Soundelux continues to recreate the classic, out-of-production German mics of the 1950s, using today’s more stable and reliable tube electronics. The E47c is their latest version of the 1950’s Neumann tube mic, the U47, which for many years has had the enviable reputation as “the big sound” vocal mic. With the 12dB at 100Hz boost the Soundelux E47 mic is capable of, you’re definitely going to get that big sound, and then some.
The mic comes shipped as cardioid only, but there’s a note in the manual that says by removing the grille you can gain access to a switch that changes the pickup pattern. Not true — and very confusing. There’s also no roll-off switch for the low frequencies, and with its extended low end, rumble could be a problem. A shock mount and 20' power supply cable are included. I was also kind of surprised at the skimpy documentation that came with this mic. For the amount of money you’re spending, I would expect more than a flimsy, one-page “manual.” No spec sheet or frequency chart of any kind is included. These have to be downloaded from their website.
Anyway, as you might guess on the basis of years of previous raves, this mic was a winner in the lead vocal category. The first test for this mic was recording female vocals for a local country project I was working on. After trying different preamps, the Langevin sounded the best for this particular singer. Comparing the Soundelux E47c to our Lawson L47MP mic that would normally be my first choice, the Soundelux added a lot of personality to the vocal, and really brought out the warmth in her voice. While the Lawson was more versatile with its multiple pickup patterns, the Soundelux had a quality to it that really made the vocal jump out of the track.
I also had the opportunity to compare the E47c with a Neumann 147 tube mic, and while the Neumann brought out the singer’s lower midrange better than Soundelux, it was a little muddy sounding in comparison, and didn’t really capture the character of this female vocalist as well as the Soundelux.
Switching over to male lead vocals for a funk driven project, I found that by placing the singer three inches back from the mic (with a pop filter), I could really get that fabled bottom end. It’s a neat sound; you can actually feel the low notes.
As a fun comparison, I tried tracking the lead vocals for the hardcore band Sad Boy Sinister with this mic. It couldn’t really handle this forceful style of singing, but moving the singer back until he was about a foot off the pop filter worked pretty well. This mic wouldn’t be my first choice for that style of music, however.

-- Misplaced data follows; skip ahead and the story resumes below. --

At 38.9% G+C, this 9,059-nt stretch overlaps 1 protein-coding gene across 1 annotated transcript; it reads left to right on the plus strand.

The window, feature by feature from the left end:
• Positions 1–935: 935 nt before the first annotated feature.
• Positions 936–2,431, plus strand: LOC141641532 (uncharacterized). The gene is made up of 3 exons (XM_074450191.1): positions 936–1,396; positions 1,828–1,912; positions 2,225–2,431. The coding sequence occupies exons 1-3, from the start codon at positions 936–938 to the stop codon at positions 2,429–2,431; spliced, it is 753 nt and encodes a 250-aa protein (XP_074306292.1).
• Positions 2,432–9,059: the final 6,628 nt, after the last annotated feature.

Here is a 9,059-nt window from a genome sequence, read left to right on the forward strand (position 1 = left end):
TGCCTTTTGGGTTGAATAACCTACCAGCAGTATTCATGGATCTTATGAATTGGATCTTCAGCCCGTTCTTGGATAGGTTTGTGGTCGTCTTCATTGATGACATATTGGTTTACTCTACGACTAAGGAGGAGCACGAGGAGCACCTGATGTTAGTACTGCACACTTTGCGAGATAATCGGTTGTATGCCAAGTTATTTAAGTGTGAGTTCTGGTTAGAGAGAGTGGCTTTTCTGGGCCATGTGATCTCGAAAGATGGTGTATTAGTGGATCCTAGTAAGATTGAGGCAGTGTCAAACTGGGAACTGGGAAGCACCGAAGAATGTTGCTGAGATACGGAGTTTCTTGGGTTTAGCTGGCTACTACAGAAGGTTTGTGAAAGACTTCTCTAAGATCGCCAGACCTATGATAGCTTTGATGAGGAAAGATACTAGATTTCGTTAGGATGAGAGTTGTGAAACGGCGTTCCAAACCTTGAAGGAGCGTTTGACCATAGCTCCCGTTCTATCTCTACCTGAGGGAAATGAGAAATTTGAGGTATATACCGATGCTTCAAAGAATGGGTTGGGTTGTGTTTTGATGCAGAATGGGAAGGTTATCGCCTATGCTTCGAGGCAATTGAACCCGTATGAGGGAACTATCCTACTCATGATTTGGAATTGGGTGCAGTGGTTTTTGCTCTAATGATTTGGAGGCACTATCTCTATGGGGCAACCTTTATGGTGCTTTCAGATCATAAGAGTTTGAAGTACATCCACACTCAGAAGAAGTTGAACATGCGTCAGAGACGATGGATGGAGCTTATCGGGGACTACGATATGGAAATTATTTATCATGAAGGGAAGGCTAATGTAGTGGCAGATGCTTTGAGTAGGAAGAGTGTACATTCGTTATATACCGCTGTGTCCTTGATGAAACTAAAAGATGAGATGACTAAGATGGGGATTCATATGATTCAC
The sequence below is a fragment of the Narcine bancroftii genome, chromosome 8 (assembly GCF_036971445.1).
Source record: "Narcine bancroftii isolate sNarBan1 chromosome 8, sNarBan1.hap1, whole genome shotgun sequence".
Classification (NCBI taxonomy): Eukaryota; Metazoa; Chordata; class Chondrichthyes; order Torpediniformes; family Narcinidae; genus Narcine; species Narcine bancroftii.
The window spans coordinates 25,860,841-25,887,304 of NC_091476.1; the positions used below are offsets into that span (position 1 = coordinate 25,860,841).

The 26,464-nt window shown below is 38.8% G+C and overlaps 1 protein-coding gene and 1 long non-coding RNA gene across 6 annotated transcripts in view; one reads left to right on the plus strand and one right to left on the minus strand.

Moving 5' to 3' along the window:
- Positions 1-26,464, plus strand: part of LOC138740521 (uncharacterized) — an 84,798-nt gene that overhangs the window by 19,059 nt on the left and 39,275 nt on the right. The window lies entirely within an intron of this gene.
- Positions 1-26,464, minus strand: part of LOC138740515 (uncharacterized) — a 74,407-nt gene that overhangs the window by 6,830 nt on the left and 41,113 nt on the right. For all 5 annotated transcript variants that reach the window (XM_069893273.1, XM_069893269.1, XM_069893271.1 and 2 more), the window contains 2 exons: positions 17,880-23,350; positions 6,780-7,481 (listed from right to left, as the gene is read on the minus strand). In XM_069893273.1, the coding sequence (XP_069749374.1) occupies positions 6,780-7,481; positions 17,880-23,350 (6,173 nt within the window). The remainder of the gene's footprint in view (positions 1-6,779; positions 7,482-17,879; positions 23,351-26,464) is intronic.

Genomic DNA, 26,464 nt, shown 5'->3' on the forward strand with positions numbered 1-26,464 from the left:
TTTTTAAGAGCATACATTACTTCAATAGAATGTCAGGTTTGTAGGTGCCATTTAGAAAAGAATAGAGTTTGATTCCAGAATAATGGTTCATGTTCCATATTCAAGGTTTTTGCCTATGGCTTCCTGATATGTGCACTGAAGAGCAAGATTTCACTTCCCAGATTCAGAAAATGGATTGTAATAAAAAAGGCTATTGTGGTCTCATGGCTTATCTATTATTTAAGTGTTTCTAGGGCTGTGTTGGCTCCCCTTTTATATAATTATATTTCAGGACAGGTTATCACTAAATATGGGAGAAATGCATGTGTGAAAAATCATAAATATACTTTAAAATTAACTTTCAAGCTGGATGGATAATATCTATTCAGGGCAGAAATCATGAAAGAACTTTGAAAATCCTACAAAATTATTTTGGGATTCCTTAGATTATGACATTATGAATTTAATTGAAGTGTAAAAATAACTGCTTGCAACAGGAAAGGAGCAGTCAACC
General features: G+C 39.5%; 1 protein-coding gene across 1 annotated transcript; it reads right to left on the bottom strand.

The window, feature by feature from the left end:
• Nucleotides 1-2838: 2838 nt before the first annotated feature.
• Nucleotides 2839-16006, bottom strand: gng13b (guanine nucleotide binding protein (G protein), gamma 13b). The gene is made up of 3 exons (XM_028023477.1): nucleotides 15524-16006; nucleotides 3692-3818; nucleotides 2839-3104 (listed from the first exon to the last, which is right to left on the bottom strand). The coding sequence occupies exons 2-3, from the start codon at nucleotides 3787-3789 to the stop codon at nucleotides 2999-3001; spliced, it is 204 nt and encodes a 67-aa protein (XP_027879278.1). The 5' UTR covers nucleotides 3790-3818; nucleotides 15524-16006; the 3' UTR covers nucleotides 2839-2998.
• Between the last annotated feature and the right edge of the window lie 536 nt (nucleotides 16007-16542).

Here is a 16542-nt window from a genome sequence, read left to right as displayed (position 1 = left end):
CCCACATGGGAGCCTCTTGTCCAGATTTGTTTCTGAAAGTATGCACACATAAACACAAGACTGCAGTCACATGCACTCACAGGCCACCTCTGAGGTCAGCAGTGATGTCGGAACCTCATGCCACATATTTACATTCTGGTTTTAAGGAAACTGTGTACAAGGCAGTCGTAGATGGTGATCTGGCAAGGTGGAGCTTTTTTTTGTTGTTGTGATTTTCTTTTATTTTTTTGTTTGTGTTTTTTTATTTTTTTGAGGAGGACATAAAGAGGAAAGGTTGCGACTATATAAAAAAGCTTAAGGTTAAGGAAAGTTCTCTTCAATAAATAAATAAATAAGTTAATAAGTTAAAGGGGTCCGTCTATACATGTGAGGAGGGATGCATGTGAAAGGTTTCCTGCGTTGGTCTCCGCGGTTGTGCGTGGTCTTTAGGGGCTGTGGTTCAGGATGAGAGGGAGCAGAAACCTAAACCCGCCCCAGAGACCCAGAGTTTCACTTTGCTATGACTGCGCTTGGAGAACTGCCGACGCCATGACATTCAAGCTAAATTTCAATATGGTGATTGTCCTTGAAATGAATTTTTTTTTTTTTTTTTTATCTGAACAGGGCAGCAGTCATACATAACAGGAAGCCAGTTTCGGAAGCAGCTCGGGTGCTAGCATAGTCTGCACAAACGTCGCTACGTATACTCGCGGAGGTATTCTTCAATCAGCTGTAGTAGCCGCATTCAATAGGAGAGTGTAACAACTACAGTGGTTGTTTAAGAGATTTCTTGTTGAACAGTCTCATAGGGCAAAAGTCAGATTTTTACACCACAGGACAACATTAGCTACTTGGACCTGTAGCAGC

For acoustic guitar, the E47c paired with an Ampex tube preamp was my choice for a guitar track that needed a 1970s-ish, Neil Young sound. I liked the way the mic brought out the ringing, rich lower mids of the guitar, and there was enough body to really fill out the track.
It also worked well as the main mic for a live guitar and vocal recording. Placing the mic about two feet back, halfway between the guitar and the vocalist, it effortlessly captured the intimate performance.
We also tried using this mic as a room mic in a fairly live, 15'x20' drum room with a local punk rock band. The five-piece drum kit was set up in the rear third of the room, and I placed the E47c about 12' from the front of the kit. Using our Focusrite 6 as the preamp, the mic actually sounded a lot like an SM57! Switching to our Millennia TD-1 preamp was a much better match; the mic sounded fuller overall and the high end was a little more extended.
For my final test, tracking a trumpet solo, I actually ended up preferring the sound of an AEA Ribbon microphone to the E47c. With its warmer sound, the AEA R84 ribbon mic really fit the sound of this particular trumpet. The Soundelux E47c picked up a bit too much of the sound of the trumpet’s mouthpiece and not enough of the instrument’s tone.
Like many tube mics that are known for their musical character, this cardioid-only mic might not always be the right choice for the vocalist or instrument you’re recording. This mic in particular can be sensitive to voices that are prominent in the upper midrange, causing them to sound slightly spitty and nasal, as if the singer has a cold.
That said, there’s a reason good vintage tube mics command top dollar — they can create and project a vocal personality that comes through in a mix. The E47c tube mic from Soundelux, when matched with the right singer and the right preamp, can sound magical.